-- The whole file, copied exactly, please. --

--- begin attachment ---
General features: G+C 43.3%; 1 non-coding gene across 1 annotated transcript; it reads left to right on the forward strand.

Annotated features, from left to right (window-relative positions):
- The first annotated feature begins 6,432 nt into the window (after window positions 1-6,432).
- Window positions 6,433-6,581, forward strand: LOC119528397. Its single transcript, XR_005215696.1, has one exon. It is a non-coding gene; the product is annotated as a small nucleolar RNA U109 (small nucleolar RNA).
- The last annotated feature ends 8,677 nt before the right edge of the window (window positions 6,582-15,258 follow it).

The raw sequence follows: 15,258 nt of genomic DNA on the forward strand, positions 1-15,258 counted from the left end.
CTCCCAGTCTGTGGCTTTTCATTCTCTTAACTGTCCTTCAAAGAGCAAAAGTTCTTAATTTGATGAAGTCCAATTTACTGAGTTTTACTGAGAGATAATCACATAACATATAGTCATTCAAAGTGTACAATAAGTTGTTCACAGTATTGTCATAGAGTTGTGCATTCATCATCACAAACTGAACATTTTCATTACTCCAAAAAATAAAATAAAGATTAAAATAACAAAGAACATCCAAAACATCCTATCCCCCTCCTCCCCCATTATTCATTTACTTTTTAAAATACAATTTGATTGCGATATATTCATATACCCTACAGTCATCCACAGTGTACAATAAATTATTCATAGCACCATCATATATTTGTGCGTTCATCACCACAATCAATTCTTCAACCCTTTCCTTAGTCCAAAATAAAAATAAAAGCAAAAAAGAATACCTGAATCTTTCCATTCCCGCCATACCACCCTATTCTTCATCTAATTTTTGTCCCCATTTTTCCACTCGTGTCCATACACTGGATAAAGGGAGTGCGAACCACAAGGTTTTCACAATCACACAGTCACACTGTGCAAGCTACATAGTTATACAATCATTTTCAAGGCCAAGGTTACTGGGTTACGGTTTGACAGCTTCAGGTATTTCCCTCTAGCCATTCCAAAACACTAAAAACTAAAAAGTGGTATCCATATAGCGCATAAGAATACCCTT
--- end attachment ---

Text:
General features: G+C 43.3%; 1 non-coding gene across 1 annotated transcript; it reads left to right on the forward strand.

Annotated features, from left to right (window-relative positions):
- The first annotated feature begins 6,432 nt into the window (after window positions 1-6,432).
- Window positions 6,433-6,581, forward strand: LOC119528397. Its single transcript, XR_005215696.1, has one exon. It is a non-coding gene; the product is annotated as a small nucleolar RNA U109 (small nucleolar RNA).
- The last annotated feature ends 8,677 nt before the right edge of the window (window positions 6,582-15,258 follow it).

The raw sequence follows: 15,258 nt of genomic DNA on the forward strand, positions 1-15,258 counted from the left end.
CTCCCAGTCTGTGGCTTTTCATTCTCTTAACTGTCCTTCAAAGAGCAAAAGTTCTTAATTTGATGAAGTCCAATTTACTGAGTTTTACTGAGAGATAATCACATAACATATAGTCATTCAAAGTGTACAATAAGTTGTTCACAGTATTGTCATAGAGTTGTGCATTCATCATCACAAACTGAACATTTTCATTACTCCAAAAAATAAAATAAAGATTAAAATAACAAAGAACATCCAAAACATCCTATCCCCCTCCTCCCCCATTATTCATTTACTTTTTAAAATACAATTTGATTGCGATATATTCATATACCCTACAGTCATCCACAGTGTACAATAAATTATTCATAGCACCATCATATATTTGTGCGTTCATCACCACAATCAATTCTTCAACCCTTTCCTTAGTCCAAAATAAAAATAAAAGCAAAAAAGAATACCTGAATCTTTCCATTCCCGCCATACCACCCTATTCTTCATCTAATTTTTGTCCCCATTTTTCCACTCGTGTCCATACACTGGATAAAGGGAGTGCGAACCACAAGGTTTTCACAATCACACAGTCACACTGTGCAAGCTACATAGTTATACAATCATTTTCAAGGCCAAGGTTACTGGGTTACGGTTTGACAGCTTCAGGTATTTCCCTCTAGCCATTCCAAAACACTAAAAACTAAAAAGTGGTATCCATATAGCGCATAAGAATACCCTT